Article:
New Delhi: The rupee weakened for the seventh day, the longest stretch in more than three years, on speculation that refiners stepped up purchases of dollars to settle import bills due by the end of the month.
The currency dropped to the lowest in a month as rising crude oil prices increased demand for dollars. The commodity has climbed more than 60% this year to a record in New York, raising the cost of imports for Asia’s third biggest economy, which depends on shipments from overseas to meet three-fourths of its energy needs.
“The demand in the last few days of the month for dollars will outweigh benefits from a rally in stocks,” said Puneet Sharma, chief currency trader at state-owned Allahabad Bank in Mumbai. “The rupee is likely to weaken in the immediate term.”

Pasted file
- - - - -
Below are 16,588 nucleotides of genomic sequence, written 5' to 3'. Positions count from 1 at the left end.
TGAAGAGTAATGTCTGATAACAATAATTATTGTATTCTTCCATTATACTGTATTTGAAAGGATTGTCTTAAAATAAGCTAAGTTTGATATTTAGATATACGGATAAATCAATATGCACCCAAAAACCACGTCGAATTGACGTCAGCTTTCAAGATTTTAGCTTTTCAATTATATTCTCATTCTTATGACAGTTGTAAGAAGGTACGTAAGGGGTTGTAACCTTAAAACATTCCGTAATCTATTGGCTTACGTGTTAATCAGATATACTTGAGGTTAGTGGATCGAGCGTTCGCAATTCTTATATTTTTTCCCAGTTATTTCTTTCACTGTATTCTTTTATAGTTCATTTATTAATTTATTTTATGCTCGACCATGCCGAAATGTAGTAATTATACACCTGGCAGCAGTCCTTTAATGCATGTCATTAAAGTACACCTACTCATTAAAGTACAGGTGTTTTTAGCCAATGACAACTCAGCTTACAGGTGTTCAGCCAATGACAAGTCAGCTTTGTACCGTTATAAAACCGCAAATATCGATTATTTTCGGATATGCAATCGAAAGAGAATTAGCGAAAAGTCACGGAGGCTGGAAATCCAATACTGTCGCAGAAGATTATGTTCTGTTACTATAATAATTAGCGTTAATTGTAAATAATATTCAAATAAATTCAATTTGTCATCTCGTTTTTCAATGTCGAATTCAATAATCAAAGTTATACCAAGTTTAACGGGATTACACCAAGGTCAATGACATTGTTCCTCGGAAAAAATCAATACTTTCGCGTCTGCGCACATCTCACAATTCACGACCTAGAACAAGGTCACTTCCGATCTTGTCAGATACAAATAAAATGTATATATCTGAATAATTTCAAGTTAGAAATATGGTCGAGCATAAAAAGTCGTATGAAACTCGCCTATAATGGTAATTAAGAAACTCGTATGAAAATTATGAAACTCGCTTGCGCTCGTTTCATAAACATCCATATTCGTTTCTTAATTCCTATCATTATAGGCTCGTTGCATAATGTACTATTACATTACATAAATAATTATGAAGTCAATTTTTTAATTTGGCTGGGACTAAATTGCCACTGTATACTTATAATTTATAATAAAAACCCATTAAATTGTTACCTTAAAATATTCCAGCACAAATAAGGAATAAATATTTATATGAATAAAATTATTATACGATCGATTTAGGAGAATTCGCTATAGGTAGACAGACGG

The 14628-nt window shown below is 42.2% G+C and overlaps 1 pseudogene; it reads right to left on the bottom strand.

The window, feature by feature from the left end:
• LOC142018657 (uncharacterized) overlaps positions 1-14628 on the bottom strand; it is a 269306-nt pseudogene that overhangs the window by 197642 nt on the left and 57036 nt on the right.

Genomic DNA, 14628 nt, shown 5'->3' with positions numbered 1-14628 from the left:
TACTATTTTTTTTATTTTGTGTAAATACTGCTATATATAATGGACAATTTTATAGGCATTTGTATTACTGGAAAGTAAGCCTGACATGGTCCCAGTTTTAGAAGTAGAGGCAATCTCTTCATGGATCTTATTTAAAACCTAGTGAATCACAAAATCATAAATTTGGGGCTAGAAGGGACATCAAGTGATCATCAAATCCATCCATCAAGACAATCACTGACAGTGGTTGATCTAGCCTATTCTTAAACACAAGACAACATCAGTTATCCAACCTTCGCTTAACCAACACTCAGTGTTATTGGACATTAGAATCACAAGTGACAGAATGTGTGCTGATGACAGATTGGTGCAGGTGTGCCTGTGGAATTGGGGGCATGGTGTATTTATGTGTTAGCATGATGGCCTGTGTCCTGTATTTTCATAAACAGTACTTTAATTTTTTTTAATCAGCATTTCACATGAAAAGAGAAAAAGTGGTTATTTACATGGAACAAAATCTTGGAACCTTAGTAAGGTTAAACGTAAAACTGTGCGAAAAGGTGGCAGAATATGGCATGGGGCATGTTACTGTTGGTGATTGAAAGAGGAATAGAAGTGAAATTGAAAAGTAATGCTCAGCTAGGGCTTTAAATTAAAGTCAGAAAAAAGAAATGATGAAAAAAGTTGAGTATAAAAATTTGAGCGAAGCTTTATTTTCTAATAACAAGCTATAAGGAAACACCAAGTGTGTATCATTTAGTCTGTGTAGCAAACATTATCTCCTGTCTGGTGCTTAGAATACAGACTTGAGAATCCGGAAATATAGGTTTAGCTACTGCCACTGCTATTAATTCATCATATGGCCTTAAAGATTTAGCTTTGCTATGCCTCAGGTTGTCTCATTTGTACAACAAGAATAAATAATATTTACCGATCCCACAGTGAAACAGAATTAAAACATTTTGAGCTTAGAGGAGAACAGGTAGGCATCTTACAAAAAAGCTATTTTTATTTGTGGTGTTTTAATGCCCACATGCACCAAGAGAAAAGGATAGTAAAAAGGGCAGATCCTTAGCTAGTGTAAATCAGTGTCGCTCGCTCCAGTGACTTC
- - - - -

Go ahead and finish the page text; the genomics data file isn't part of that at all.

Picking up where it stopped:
The currency declined 0.2% to close at 39.78 against the dollar in Mumbai, according to data compiled by Bloomberg. It may weaken to 39.80 this week, Sharma said.
Indian Oil Corp. Ltd, the country’s biggest oil refiner, and others typically settle their import bills at the end of every month, causing a spurt in demand for dollars.
The currency completed the longest losing streak in 15 months on 23 November as overseas funds turned net sellers of stocks last week. Global funds, which bought a net record $18 billion (Rs71,280 crore) of Indian stocks and bonds this year, helped push the rupee to the highest in almost a decade on 7 November, the Bloomberg data show.
The currency earlier rebounded as much as 0.3% to 39.57 from the lowest in a month as a rally in Asian stocks spurred optimism global funds will return to buy Indian equities.
The currency gained the most in more than two weeks after a report showed US shoppers increased spending on the day after Thanksgiving, easing concerns about slower growth in the world’s biggest economy.
The benchmark Bombay Stock Exchange Sensitive Index, or Sensex, tracked its Asian peers and climbed 2.1%. India’s 10-year bond yield held near the highest in two weeks as overnight cost of money rose, making it more expensive to buy debt with borrowed funds.